1. I agree. Just another example of an entitled 20 something that can’t cope and deal with failure when he doesn’t get his own way. Hopefully he gets help, learns from this experience and grows up a little bit. There is nothing wrong with failure or admitting failure. There are different ways to deal with it and this is not the way (very childish) Kind of losses respect and credibility when you just ghost and tweet out angry replies. Want to be treated like a professional? Act like it.

      1. Did this make you feel good? Bring a slight chuckle to your face? You proud of yourself? Have you ever once stopped to think about the person on the receiving end of a comment like this? I guess it’s Trump’s world now and we only live in it. You should be ashamed.

        1. Yes. I wrote “Hopefully he gets help, learns from this experience and grows up a little bit.” What is it like to be on a receiving end of a comment like this? It is honesty and if people in general can’t cope or deal with honesty that is what is sad.

  5. I usually read the comments for pithy replies that are humorous. You guys all need to back off in this one. Josh provided a service to Philadelphia basketball fans for six years. Unfortunately the business model did not work. Hope he gets himself in a better place just like those above posting these disgusting comments.

    1. These people are sick in the head. It’s just that simple. Here’s someone who obviously needs help and will read this, and they don’t even give it a second thought. Hope it made you feel good, tough guy.

  6. Was on Josh’s staff. Told all of his writers he was going dark and didn’t give further information. Completely left us in the dust right before the season started.

    1. It happens in businesses every day. I feel bad for you. Hopefully you can hook up with another outlet. The business model is broken. Somehow you have to monetize.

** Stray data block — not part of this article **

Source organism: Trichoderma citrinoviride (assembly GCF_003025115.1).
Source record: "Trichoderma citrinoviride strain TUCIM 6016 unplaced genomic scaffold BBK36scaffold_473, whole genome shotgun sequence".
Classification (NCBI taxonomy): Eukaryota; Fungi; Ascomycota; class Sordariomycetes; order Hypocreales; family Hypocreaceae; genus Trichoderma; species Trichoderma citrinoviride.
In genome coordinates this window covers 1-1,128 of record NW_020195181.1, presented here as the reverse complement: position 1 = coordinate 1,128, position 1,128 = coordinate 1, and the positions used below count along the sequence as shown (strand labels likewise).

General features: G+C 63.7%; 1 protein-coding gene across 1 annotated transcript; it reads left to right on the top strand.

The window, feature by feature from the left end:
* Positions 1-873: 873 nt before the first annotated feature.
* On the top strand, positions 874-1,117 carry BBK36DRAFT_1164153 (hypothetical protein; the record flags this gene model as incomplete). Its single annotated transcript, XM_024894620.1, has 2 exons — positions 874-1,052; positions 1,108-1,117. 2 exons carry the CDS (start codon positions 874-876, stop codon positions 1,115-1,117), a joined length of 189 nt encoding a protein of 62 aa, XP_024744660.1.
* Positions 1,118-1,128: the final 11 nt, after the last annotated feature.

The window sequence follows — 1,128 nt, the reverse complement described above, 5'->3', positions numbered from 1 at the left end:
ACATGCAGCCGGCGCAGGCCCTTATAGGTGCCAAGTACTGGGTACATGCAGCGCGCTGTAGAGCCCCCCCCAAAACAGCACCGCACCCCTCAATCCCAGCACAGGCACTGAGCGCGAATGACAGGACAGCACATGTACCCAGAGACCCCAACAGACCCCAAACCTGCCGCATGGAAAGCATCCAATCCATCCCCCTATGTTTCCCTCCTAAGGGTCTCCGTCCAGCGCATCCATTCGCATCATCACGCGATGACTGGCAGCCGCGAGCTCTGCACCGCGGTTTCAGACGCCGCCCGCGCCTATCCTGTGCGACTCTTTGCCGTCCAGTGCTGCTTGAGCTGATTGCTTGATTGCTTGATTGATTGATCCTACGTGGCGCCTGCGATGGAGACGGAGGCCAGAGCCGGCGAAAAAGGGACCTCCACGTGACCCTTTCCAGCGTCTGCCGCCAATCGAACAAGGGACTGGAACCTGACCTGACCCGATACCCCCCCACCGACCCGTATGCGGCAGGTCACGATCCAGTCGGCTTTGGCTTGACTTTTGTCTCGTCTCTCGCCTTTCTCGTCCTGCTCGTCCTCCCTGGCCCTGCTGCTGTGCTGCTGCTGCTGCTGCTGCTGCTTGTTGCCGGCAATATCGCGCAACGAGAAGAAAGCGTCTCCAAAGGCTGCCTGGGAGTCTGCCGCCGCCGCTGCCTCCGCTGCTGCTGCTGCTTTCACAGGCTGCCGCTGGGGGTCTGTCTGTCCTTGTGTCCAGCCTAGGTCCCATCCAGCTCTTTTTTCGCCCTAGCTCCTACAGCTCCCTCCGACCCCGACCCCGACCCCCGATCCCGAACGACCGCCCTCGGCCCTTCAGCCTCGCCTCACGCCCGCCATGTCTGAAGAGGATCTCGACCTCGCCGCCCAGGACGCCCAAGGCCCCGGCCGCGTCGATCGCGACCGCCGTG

7. I don’t read his site but have mental health training. All usual CB b.s. aside, I sincerely hope that this guy’s family and friends are with him and lead him to get the help he’s clearly in need of. Those tweets don’t sound desperate; they sound like someone who’s given up on a lot more than his website. This doesn’t read like a pathetic Damon Feldman attention-seeking publicity stunt — this dude is in a dangerously bad place.

  8. Why is this even a story? I didn’t even though the page existed. Sounds like it was good content but the guy decided to shut it down. Leave him alone and move on. He doesn’t need any attention (positive or negative)

    1. For some people, it was a big hub for go-to HS and college stuff. More geared towards HS and college kids and their followers and parents. Most of the CB staff didn’t know about the site or Verlin either. He also got a job with the Inquirer doing HS and college hoops, so it was a little surprising to see it go.

  9. First of all, as a guy who has worked with Josh for 6 years, I’ll tell you that he is one of the best people I know and someone who has been totally committed to basketball in the Philadelphia city and region. Count the number of articles that have appeared over the years, the player profiles, the camps and so much more. What you can’t count is the impact that the Josh and the site has had on the lives of kids who have gotten an opportunity to play college ball. Sure, everyone knows about the super-talented, Division 1 prospects, but how many players got great opportunities at D2 and D3 schools because of the site coverage and camps? And the writers? How many writers got started with Josh and then moved on to established sports reporting organizations? There’s not another site for hundreds of miles in any direction that make the same claim.

    It makes me sick to read some of the comments here from people who have nothing better to do but whine, denigrate or mock another person when he’s down. Typical social media trolls with nothing to show in their own lives so they take shots at somebody else’s because it makes them feel big. Well, trolls, you’re not big. You’re small, so very small. Just look at the body of work and then look at what you’ve produced….yeah, that’s what I thought. do something similar to CoBL for several years and then come back and talk to me.

    I don’t know if CoBL is ending or not. It shouldn’t. It occupied a niche that delivered useful, interesting content to many readers, players, fans and coaches. But if it has ended, then it should end with pride and heads held high. The ride was great and getting to know the Philly basketball scene was even better.